There's a straightforward way to help prevent the next financial crisis, fix the too-big-to-fail problem, and still relax regulations on community lenders: increase capital requirements for the largest banks. In November, the Federal Reserve Bank of Minneapolis, which I lead, announced a draft proposal to do precisely that. Our plan would increase capital requirements on the biggest banks—those with assets over $250 billion—to at least 23.5%. It would reduce the risk of a taxpayer bailout to less than 10% over the next century.
Alarmingly, there has been recent public discussion of moving in the opposite direction. Several large-bank CEOs have suggested that their capital requirements are already too high and are holding back lending. As this newspaper reported, Bank of America CEO Brian Moynihan recently asked, "Do we have [to hold] an extra $20 billion in capital? Which doesn't sound like a lot, but that's $200 billion in loans we could make."
It is true that some regulations implemented after the 2008 financial crisis are imposing undue burdens, especially on small banks, without actually making the financial system safer. But the assertion that capital requirements are holding back lending is demonstrably false.
How can I prove it? Simple: Borrowing costs for homeowners and businesses are near record lows. If loans were scarce, borrowers would be competing for them, driving up costs. That isn't happening. Nor do other indicators suggest a lack of loans. Bank credit has grown 23% over the past three years, about twice as much as nominal gross domestic product. Only 4% of small businesses surveyed by the National Federation of Independent Business report not having their credit needs met.
If capital standards are relaxed, banks will almost certainly use the newly freed money to buy back their stock and increase dividends. The goal for large banks won't be to increase lending, but to boost their stock prices. Let's not forget: That's the job of a bank CEO. It isn't to protect taxpayers.
So if capital requirements aren't the problem, why does it feel so hard to get a loan today? I can speak from firsthand experience. Last year my wife and I decided to buy a house. We applied for a loan with a bank where I have been a customer for many years. I assumed that my long record with the bank and our good credit would make it easy. With the required 20% down payment, we were prequalified for a mortgage with a rate of 3.375% fixed for the first 10 years. That was an attractive rate, suggesting capital was not holding back lending.
The prequalification was easy. Then the frustration began. The mortgage banker asked for myriad documents: bank statements, 401(k) statements, brokerage statements, tax returns, W-2s, insurance records and so on. That all seemed reasonable, but as the weeks rolled on, the requests for more documentation kept coming. After a month or so, I couldn't believe what I was being asked for. Despite having all the records of my on-time monthly rental payments in my checking account, the bank demanded a copy of my lease and to speak with my landlord.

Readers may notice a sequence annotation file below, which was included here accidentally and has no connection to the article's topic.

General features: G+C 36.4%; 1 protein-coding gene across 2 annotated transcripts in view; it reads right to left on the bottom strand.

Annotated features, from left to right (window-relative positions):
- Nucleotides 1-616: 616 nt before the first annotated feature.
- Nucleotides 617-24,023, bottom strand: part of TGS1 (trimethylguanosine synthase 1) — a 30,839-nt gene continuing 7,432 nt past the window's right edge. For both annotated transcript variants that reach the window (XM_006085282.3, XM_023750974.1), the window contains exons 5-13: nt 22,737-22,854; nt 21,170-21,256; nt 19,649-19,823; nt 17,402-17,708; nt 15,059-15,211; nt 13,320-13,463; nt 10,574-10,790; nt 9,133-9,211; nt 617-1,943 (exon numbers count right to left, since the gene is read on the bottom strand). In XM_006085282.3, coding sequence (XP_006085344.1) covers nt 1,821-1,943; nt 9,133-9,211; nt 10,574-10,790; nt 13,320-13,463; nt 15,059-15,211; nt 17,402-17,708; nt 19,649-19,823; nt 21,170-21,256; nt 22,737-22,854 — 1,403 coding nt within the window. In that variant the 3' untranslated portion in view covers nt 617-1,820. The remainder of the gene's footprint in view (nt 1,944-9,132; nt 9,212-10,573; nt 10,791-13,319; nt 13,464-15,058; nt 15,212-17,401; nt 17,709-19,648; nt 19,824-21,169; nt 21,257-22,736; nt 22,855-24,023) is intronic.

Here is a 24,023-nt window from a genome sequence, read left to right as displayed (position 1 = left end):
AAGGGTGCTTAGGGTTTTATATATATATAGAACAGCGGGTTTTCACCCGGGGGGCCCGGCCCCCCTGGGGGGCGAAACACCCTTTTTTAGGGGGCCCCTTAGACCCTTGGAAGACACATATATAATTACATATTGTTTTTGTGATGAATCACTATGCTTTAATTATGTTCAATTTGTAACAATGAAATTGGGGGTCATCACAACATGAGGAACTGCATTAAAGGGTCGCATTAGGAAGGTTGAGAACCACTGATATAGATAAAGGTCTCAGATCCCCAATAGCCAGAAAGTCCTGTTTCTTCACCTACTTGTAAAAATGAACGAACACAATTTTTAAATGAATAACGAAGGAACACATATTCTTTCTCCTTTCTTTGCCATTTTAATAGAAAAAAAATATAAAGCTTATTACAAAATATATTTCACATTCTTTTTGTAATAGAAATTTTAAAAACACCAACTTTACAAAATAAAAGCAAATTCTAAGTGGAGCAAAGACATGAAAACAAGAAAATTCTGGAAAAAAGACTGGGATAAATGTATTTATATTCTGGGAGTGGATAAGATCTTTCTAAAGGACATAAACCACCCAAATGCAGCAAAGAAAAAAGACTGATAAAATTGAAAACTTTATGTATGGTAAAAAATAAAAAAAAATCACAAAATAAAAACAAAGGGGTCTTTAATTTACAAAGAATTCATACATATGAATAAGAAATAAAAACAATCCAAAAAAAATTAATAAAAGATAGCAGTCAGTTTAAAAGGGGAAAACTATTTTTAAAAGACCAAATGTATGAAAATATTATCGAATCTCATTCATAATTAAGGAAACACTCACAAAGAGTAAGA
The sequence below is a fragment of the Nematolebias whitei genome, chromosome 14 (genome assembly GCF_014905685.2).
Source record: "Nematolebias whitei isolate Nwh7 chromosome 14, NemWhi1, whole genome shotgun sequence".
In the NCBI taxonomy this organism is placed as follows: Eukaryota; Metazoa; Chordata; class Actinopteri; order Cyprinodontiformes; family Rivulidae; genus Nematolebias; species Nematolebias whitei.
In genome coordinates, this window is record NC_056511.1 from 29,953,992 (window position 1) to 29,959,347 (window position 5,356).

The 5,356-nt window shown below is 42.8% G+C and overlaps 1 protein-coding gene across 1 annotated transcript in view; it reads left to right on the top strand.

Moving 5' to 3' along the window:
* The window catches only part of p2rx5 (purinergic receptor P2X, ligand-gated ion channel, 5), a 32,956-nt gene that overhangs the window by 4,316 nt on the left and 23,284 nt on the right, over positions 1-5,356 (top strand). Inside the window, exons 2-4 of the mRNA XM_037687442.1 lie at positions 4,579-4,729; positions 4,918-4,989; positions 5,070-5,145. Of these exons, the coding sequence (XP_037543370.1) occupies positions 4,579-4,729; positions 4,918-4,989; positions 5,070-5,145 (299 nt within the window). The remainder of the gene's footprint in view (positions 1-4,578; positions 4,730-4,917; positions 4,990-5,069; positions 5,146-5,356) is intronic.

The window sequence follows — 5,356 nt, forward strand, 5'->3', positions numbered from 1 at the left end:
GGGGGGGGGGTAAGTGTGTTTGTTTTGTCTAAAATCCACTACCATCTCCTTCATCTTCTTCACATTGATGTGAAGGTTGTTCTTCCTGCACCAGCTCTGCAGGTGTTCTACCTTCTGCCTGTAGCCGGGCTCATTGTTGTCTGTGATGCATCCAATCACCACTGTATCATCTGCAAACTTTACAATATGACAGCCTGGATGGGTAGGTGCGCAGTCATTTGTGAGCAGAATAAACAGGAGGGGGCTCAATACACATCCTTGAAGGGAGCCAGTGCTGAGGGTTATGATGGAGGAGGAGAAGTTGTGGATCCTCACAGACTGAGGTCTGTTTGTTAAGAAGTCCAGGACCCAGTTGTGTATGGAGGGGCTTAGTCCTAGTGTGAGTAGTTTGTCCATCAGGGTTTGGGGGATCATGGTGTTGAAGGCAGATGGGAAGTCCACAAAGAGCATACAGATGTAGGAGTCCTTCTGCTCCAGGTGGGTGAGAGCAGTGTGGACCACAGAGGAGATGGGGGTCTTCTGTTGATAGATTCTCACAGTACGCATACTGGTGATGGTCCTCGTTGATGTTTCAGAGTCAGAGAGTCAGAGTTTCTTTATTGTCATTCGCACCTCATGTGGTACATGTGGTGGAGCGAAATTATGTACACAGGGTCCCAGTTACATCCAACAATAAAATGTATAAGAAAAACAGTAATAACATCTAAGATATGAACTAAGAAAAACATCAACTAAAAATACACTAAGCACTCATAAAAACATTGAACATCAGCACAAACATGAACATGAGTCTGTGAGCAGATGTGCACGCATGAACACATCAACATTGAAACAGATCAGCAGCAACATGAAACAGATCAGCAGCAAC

The banker called me to apologize, admitting that the requests were ridiculous but saying that there was no reasoning with the underwriting department. As we waited, we began to wonder if we wanted to buy the house at all. Wouldn't continuing to rent be so much easier?
In the end, the bank funded the loan. I felt bad for the underwriters, who seemed unable to exercise judgment or use common sense. The impression I got was that people at the bank were simply paralyzed by fear—that they might make a mistake, that regulators would be breathing down their necks.
I have spoken to many borrowers at other banks, and they tell me similar stories. It has become needlessly difficult for qualified borrowers to get loans. But again, the problem isn't the capital requirements—it's everything else.
Capital is the best defense against bailouts. Although capital standards are higher than before the last crisis, they are not nearly high enough. The odds of a bailout in the next century are still nearly 70%. Large banks need to be able to withstand around a 20% loss on their assets to protect against taxpayer bailouts in a downturn like the Great Recession, according to a 2015 analysis by the Federal Reserve. Unfortunately, regulators have taken it easy on the large banks, which today have only about half of the equity they need.
There is a simple and fair solution to the too-big-to-fail problem. Banks ask us to put 20% down when buying our homes to protect them in case we run into trouble. Similarly, taxpayers should make large banks put 20% down in the form of equity to prevent bailouts in case the financial system runs into trouble. Higher capital for large banks and streamlined regulation for small banks would minimize frustration for borrowers. If 20% down is reasonable to ask of us, it is reasonable to ask of the banks.
Mr. Kashkari is president of the Federal Reserve Bank of Minneapolis and a participant in the Federal Open Market Committee.
See Neel Kashkari's Op-Ed in the Wall Street Journal.